Dan Howard, a resident of Clermont County, says he has been a luthier for over 25 years. His specialty is guitars, which he says is the first instrument he taught himself to build. He has currently applied finishing touches on a Flamenco guitar and has built mandolins as well.
“It’s been a long journey, however, it has been a wonderful journey. I love doing what I do. It’s part of my soul. It’s not always easy, but in the end, it is always worth it,” he said.
Howard’s drive to become a luthier was not realized, he said, until several events took place in his life. He recalls two very specific events that lead him to pursue this craft with a passion.
Howard says he actually became interested in building a guitar after he saw Eric Clapton featured on a late night television show.
“I was in awe of him and how confident this man was. Being a competitor, though, I was just really rubbed the wrong way with him. I had no idea I was watching one of the finest guitarists in the world. In fact, I had no idea who he was. I remember thinking he was either that confident or he was that good,” he said.
Upon investigating how much Clapton’s guitars cost, Howard said he was shocked.
“I just said to myself, ‘my land I’ll never be able to afford one of those.”
Then, says Howard, “I discovered Neil Young, who is my guitar hero. When I saw him perform he came across to me as being very deep. This man, in my opinion, writes with conviction and a lot of soul. He knows something about the spirit and life. As I watched him I knew he was playing from his heart. Watching him play is what really got me motivated to learn how to play the guitar,” he said.
Howard said he checked out prices on the guitars Neil Young used, and discovered, like Clapton’s guitars, those prices, were also more than he could afford.
“I remember saying out loud, ‘I will build my own guitar,'” he said. “I meant it, too. I never had anything hit me like that and I knew I had to do it. Of all the places on planet earth, I was in this library (Clermont-Milford Library) when I said that. It all happened right here.”
“There was a book by Irving Sloan, Classical Guitar Construction, I picked out by accident in this library. I read it cover to cover,” said Howard. “Everything I needed to know about building a guitar was in the pages of this book. On day three, after I read the book, I started to do it. I actually started to do it. I tore instruments apart to study how they were made. I know I upset a few people when I tore up Martins and Gibson guitars. But, as I said before, I never had anything hit me like this.”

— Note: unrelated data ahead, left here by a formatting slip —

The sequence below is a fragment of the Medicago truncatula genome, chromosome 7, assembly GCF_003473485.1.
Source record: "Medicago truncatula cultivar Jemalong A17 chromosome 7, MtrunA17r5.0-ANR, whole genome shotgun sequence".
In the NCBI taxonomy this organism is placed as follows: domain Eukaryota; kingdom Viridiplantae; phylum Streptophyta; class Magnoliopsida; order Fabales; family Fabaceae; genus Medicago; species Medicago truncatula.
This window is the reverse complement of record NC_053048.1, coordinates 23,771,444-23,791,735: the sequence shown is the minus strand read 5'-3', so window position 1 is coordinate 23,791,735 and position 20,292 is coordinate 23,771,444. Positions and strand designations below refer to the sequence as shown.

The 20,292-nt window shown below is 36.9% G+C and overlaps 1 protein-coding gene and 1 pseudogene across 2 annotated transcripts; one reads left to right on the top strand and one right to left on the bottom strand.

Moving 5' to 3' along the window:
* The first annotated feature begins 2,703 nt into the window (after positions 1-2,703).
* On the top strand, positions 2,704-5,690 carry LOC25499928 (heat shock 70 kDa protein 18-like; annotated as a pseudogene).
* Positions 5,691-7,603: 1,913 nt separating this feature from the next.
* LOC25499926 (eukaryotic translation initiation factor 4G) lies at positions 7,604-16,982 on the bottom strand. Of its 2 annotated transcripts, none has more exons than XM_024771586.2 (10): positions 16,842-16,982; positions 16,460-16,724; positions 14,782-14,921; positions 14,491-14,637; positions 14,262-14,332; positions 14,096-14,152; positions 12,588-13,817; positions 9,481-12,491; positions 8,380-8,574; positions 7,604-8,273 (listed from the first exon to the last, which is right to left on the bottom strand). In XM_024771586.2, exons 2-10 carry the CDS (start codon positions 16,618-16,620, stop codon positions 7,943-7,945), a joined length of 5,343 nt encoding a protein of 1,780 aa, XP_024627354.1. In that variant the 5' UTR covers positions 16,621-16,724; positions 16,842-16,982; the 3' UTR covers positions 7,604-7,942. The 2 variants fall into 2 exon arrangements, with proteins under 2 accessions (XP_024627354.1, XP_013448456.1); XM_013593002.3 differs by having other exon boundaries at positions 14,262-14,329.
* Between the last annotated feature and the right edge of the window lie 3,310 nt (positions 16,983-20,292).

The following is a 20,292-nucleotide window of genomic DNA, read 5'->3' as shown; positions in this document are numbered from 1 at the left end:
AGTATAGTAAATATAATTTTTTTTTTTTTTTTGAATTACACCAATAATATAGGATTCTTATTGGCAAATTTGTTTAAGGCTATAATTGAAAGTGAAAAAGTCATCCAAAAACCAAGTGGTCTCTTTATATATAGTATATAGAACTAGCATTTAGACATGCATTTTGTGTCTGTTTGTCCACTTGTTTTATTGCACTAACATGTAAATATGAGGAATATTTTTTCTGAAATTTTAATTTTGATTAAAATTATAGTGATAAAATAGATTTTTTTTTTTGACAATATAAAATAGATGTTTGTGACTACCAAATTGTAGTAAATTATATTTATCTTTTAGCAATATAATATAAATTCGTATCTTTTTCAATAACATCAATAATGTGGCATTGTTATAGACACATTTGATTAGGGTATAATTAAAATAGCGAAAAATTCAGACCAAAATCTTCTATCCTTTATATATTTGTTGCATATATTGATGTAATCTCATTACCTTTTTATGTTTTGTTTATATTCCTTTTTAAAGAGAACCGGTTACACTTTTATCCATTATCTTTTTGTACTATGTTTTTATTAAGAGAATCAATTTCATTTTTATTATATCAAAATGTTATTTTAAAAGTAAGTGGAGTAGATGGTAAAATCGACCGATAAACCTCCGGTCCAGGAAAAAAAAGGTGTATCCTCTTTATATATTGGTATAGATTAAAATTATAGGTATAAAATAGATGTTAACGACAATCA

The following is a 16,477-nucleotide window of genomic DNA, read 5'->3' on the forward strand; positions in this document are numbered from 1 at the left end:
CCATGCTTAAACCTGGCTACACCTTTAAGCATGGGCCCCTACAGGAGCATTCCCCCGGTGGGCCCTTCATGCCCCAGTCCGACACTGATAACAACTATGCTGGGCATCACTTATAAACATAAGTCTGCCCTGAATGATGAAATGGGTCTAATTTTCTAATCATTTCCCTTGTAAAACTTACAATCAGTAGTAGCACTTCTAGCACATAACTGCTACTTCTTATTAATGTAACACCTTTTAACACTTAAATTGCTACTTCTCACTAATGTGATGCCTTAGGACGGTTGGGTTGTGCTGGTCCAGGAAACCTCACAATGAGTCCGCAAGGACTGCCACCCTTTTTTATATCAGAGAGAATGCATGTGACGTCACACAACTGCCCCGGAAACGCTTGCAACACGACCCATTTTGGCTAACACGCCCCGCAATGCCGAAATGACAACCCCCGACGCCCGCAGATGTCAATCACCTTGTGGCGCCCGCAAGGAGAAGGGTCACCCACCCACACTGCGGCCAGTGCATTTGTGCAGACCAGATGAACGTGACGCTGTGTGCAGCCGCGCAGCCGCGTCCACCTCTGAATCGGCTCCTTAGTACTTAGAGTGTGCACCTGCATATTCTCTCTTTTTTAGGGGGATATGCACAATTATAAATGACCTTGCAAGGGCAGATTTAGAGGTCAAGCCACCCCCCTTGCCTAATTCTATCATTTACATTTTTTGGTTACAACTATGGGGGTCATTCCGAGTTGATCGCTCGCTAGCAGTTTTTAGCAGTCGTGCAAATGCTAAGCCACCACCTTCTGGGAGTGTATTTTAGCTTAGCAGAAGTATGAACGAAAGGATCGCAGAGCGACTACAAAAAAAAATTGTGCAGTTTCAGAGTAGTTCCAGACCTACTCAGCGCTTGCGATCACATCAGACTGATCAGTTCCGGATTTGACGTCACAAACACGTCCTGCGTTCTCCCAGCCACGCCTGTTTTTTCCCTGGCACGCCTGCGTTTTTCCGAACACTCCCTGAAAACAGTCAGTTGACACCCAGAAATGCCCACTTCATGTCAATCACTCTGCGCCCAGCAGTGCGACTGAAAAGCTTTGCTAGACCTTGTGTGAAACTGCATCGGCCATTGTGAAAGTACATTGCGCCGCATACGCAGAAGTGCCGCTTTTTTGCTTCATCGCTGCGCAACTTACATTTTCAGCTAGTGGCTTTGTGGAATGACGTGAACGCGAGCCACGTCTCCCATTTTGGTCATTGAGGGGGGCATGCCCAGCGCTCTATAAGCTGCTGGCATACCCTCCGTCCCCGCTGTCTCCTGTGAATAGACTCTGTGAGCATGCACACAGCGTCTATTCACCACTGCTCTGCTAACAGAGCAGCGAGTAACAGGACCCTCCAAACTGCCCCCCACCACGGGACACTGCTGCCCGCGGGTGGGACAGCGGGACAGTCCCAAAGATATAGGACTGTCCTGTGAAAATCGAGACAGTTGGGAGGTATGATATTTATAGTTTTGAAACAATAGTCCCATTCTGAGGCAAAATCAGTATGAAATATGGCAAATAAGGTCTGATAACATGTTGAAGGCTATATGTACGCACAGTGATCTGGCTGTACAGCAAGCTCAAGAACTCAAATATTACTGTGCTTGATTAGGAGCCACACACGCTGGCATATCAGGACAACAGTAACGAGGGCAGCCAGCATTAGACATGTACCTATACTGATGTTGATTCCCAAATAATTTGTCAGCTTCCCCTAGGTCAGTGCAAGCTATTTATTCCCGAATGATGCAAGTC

Howard says that over the years he not only read and studied countless books on the subject of building guitars, but he also applied what he learned in college to his craft.
“Thanks to Dr. Michael Kasha, my physics professor, I used the principles he taught and put them into my guitar building. I remember thinking what was the point of all this education if I didn’t put it to use? Also my dad used to say don’t talk about what you can do, just do it! So I did.”
Howard also gives credit to the people he met along the way who helped him in becoming a master luthier.
“I met many wonderful people who took me under their wing and fine tuned what I was learning by reading and doing. I have learned from the best.”
Howard says there are tens of thousands of luthiers across the United States. In the local area he has attempted to share his craft but he says, “Today, sadly, I see this as a dying craft, especially with the advent of machinery.”
When asked if there are any real differences in the sound of a guitar constructed by a machine and those he has handcrafted, Howard replied, “That is a very good question. In machining a guitar, you still need a person to run the machines. The difference between me and that machine, though, is the human element. I can do things and fine tune things a little bit better than a machine. I have the ability to control any sound I want.”
Howard says he has taken apart and reassembled well over 200 guitars.
“I build for friends and for the love of the craft,” he said. “I would love to see at least 30 kids who would like to learn how to build a guitar. That would be from my heart. I want to do my part as a fellow American to help my brothers.”
Howard says he would like to share information about his craft with anyone who is really serious about it.
“I’m not selfish when it comes to that. I have received a lot of help over the years and I just want to give back. I want young people to learn first hand from the masters.”
According to Howard, the way he teaches his craft, anyone can do it. All that is needed to build a guitar, he says, is some simple tools and some patience and you can build a very nice ‘front porch pickin’ guitar.
There may be several reasons the craft of building a guitar is becoming obsolete, according to Howard, and that, he says, may be due to the music genre that is being listened to.
“I am a product of the 50’s era. Music was different then. I remember learning music in school. Now, with the economy being what it is the first thing schools are cutting is the music programs.”
In addition to being a master of his craft, Howard says he feels he is a bit unique in that, to date, he is the only African American who is a master luthier.
“Believe me, I have searched high and low. I have searched all across the United States. I have even researched on the internet and read books. You name it, I did it when trying to find an African American, other than myself, who is expert in this field.”
Howard is willing to help anyone who wants to learn how to build a guitar. He is available for consultation via emal: firstname.lastname@example.org.